New Wireless Networks and Devices Create More Productive Workforce

Two years ago, Capital One CIO Gregor Bailar gave up his private office in suburban Richmond, Va., with its view of the woods, in favor of a conference table that put him in full view of his staff. The bold move was calculated to allow rank-and-file workers at the company—not to mention Bailar’s C-suite colleagues—to see for themselves how a cubicle-free office environment supported with wireless technology could change the way they worked for the better.

Bailar quickly found that he and his staff talked to each other more—and more often—which led to greater productivity and better collaboration. Five-minute meetings, which once had to be scheduled up to two weeks in advance because everybody’s calendars were jam-packed, started to occur more spontaneously. The open environment "made access to people easier and made the energy level much better," Bailar says.

Capital One executives and employees alike felt such collegiality had been lost as the credit card purveyor grew from its launch in 1995 to the $12 billion behemoth it is today. Executives wondered: "How do we keep that feel of that small, entrepreneurial company alive inside of this relatively massive company?" recalls Bailar. The wireless, cubeless work environment, dubbed the Future of Work, turned out to be the answer: A year and a half after rolling out the plan, 11 percent of the company’s 21,000 employees, executives included, have given up their fixed desks for unassigned spaces and work areas with more sunlight, advanced videoconferencing capabilities and wireless connections.

Capital One’s realization of a leading-edge wireless work environment earned it a 2006 CIO 100 Award. But when Bailar and HR chief Matt Schuyler first proposed their plan, some top executives didn’t like it one bit. "I was dead-set against the move and came [to it] with a pretty closed mind," one office-dwelling bigwig reported in a survey, which summed up the general thinking. Bailar’s decision, along with Schuyler, to be the first to ditch their offices for a prototype Future of Work environment was a key part of their strategy for managing the massive change.

Like Capital One, more than a third of this year’s CIO 100 honorees are using wireless technology to different degrees to transform how their employees work. They include:

CSX. Rail operator CSX installed a wireless "black box" in its locomotives that collects information about how engineers are operating the trains. By using the data to coach engineers to drive better, the system has helped CSX save millions in fuel costs.

The University of Chicago Hospitals (UCH). Its Comer Childrens Hospital uses wireless broadband and mobile VoIP phones for communication among employees instead of the traditional public address system, improving productivity, patient care and nurses’ job satisfaction.

UPS. The company reconfigured the handheld devices used by 96,000 drivers, generating greater efficiency from its already mobile workforce. The new devices give the drivers processing directions, as well as more detailed data about their performance.

Along with the benefits, however, the wireless technologies introduced new ways of working that weren’t necessarily welcome to employees—or at the very least required extensive training. Success depended on managing changes carefully. Because wireless technology creates physical and social disruption—altering where employees sit, their work processes and who they work with—CIO 100 honorees recommend a phased approach that minimizes employees’ dislocation. Such an approach includes three essential elements: laying the groundwork for changes in technology and the work environment, redefining cultural norms, and making sure IT staff and processes are organized to support new networks and devices.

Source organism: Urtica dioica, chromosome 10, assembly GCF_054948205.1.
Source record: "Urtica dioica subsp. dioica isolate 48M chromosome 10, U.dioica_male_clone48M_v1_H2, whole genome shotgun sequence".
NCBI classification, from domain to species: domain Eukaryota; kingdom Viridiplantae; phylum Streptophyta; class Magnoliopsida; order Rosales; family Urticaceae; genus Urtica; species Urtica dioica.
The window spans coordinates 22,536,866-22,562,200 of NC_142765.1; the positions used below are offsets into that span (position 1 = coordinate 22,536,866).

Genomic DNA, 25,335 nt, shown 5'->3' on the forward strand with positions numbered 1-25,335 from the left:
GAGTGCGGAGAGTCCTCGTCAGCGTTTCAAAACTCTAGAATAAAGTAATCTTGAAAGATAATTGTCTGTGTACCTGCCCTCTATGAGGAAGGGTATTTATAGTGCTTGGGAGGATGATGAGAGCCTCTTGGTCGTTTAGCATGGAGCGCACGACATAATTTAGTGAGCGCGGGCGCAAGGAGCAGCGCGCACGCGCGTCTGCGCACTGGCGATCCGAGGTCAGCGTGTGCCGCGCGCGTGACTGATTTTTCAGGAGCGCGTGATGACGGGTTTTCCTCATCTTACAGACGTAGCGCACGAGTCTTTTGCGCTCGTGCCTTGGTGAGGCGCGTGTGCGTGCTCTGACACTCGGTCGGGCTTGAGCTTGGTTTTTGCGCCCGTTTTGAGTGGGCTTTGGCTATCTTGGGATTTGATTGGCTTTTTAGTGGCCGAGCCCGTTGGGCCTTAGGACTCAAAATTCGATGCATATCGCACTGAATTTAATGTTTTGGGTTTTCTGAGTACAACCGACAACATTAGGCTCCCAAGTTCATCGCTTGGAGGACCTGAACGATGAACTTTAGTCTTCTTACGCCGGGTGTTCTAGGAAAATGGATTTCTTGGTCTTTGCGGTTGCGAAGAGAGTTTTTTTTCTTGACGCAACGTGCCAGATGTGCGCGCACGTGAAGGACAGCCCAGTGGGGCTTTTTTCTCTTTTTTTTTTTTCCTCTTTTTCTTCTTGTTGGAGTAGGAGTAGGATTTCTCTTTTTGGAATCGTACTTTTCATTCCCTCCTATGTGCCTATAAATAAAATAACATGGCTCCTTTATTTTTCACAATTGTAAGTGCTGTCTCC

"Any project of this scope and scale requires a great deal of communication and coordination between the IT development team and the team members that will utilize the technology," says UPS CIO Dave Barnes. "You have to let everyone involved know exactly what’s going on, when it’s going to happen, and the business reasons for why it’s happening in the first place."

1. Lay the Groundwork

Capital One’s Future of Work project took more than three years to develop. During that time, Bailar and his team employed tried-and-true project management techniques to see it through from start to finish. But they attribute the project’s ultimate success to their unconventional effort to sell it to employees and executives.

Although there was general support within the company for making the workplace more inviting, at first no one knew exactly what that would entail for specific groups of workers. But Bailar was confident that maturing wireless technologies would play a big role. And so in 2003, the team cleared out an area in one of its buildings and for the next several months tested their hunches about how people might work in an open environment. Schuyler’s HR and corporate real estate staff went first; IT staffers joined later.

The team experimented with floor configurations, white-noise levels, paint colors, the height of panels between work areas, and new conference and quiet-zone facilities. The group invited other employees (via the employee portal and personal contacts) to check out the space and give their suggestions, in response to which the team tweaked and retested their design. "We said, ‘Stop by and take a look at us,’" Schuyler recalls.

Bailar also gave out wireless cards for laptops so that employees could try out the new Wi-Fi test areas. He quickly ran out of cards. "This was viral; it was magnetic," he recalls. By taking the time to not only talk about the new environment to the employees but to show them exactly what it was going to look like and allow them to play with the new technologies, Bailar and Schuyler learned what workers wanted as they built support for the change.

"All of these things helped us manage the natural emotions and resistance," Schuyler says. Among the decisions that eased the transition: They let employees whose workgroups joined the program decide whether they wanted to be mobile, and they designed new work areas for administrative staff who needed dedicated, everyday space. They also provided training to both workers who retained a fixed space and to newly mobile employees (who were equipped with laptops, BlackBerrys and cell phones) in how to work paperlessly now that they had less physical storage space.